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October 02, 2008

Passenger Rights Bill Left at the Gate in Washington

Flying is a waiting game these days.
AP Photo

by Barbara S. Peterson

With the nation's attention riveted by congressional dithering over the Wall Street bailout, it's not surprising few people noticed that another attempt to pass a federal "airline passengers' bill of rights" just went down in defeat. President Bush signed a bill Tuesday night that would fund the FAA for another six months, but without a guarantee giving fliers basic amenities during long waits on the tarmac, a provision sought by some consumer advocates. leader Kate Hanni, who's been pushing for the bill of rights, agitated for the provision to be tacked on to the stop-gap FAA bill, which would have guaranteed its passage. (Bush was to sign this bill or the nation's aviation system would have ground to a halt when funding ran out October 1.) The consumers' rights measure would require airlines to outline how they would handle lengthy tarmac delays, such as the infamous JetBlue Valentine's Day meltdown two years ago. Carriers would have to show they could provide minimal services such as clean water, fresh air, and working restrooms to those trapped on planes stuck on the runway, and they'd have to permit fliers to deplane after a certain agreed-upon deadline. Airlines say such rules would wreak havoc on their operations, forcing pilots to return to the gate even if they were near the head of the line for take-off.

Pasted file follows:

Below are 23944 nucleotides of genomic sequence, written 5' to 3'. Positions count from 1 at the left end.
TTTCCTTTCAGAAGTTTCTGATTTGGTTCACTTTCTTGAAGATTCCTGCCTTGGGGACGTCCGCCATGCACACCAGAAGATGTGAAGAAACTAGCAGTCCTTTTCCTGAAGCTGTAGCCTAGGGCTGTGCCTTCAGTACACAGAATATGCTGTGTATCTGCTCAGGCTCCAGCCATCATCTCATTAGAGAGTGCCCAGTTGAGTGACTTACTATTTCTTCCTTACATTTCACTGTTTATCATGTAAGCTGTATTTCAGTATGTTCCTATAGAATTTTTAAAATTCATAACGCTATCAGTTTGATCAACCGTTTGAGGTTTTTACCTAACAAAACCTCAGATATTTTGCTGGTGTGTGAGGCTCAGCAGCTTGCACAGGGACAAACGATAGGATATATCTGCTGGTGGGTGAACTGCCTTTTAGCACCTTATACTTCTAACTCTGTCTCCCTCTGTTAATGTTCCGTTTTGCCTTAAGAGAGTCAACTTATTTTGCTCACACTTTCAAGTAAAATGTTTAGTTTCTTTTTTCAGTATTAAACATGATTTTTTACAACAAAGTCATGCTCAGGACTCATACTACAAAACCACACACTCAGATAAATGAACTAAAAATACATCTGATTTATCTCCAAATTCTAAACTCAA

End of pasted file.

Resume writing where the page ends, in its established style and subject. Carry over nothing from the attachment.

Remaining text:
Despite this week's defeat, the issue isn't going away: the FAA will again be on the brink of insolvency on March 9 unless a new bill is passed, and a whole new set of players will be in Washington. And it should be noted that passenger rights is not the only hot potato holding up passage of a more comprehensive aviation bill. A massive multi-billion dollar plan to modernize the nation's air traffic control (ATC) system has also been stuck in limbo; private plane operators are fighting a new user fee on their flights to help fund the upgrade, which they say is unfair given that commercial airlines are by far the greatest users of the air traffic system. The major airlines counter that they've been subsidizing small operators that clog up the skies.  The deadlock has so far kept the country's ATC system frozen in a 1950s time warp, without the benefits of a satellite-based GPS-type system that could better handle the expected one billion U.S. passengers by 2015.

Further reading:
* On the Fly


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